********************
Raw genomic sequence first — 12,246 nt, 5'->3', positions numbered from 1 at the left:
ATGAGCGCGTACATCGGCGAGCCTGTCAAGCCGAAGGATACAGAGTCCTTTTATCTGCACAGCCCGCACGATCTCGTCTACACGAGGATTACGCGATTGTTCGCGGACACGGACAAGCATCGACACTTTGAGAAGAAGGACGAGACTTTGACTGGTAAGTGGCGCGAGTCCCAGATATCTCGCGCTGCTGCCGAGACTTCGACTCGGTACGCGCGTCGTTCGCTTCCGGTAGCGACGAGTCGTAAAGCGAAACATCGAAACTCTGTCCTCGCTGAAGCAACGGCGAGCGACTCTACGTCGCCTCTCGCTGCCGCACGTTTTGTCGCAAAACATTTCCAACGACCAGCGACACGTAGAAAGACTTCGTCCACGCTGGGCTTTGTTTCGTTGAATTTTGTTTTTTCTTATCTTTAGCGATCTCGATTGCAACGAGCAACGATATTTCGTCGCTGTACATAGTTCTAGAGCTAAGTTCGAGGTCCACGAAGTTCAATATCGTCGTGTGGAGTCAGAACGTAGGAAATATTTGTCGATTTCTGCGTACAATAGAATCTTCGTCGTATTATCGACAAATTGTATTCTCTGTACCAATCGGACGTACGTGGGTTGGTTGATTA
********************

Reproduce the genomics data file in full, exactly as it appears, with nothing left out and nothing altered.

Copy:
Raw genomic sequence first — 12,246 nt, 5'->3', positions numbered from 1 at the left:
ATGAGCGCGTACATCGGCGAGCCTGTCAAGCCGAAGGATACAGAGTCCTTTTATCTGCACAGCCCGCACGATCTCGTCTACACGAGGATTACGCGATTGTTCGCGGACACGGACAAGCATCGACACTTTGAGAAGAAGGACGAGACTTTGACTGGTAAGTGGCGCGAGTCCCAGATATCTCGCGCTGCTGCCGAGACTTCGACTCGGTACGCGCGTCGTTCGCTTCCGGTAGCGACGAGTCGTAAAGCGAAACATCGAAACTCTGTCCTCGCTGAAGCAACGGCGAGCGACTCTACGTCGCCTCTCGCTGCCGCACGTTTTGTCGCAAAACATTTCCAACGACCAGCGACACGTAGAAAGACTTCGTCCACGCTGGGCTTTGTTTCGTTGAATTTTGTTTTTTCTTATCTTTAGCGATCTCGATTGCAACGAGCAACGATATTTCGTCGCTGTACATAGTTCTAGAGCTAAGTTCGAGGTCCACGAAGTTCAATATCGTCGTGTGGAGTCAGAACGTAGGAAATATTTGTCGATTTCTGCGTACAATAGAATCTTCGTCGTATTATCGACAAATTGTATTCTCTGTACCAATCGGACGTACGTGGGTTGGTTGATTA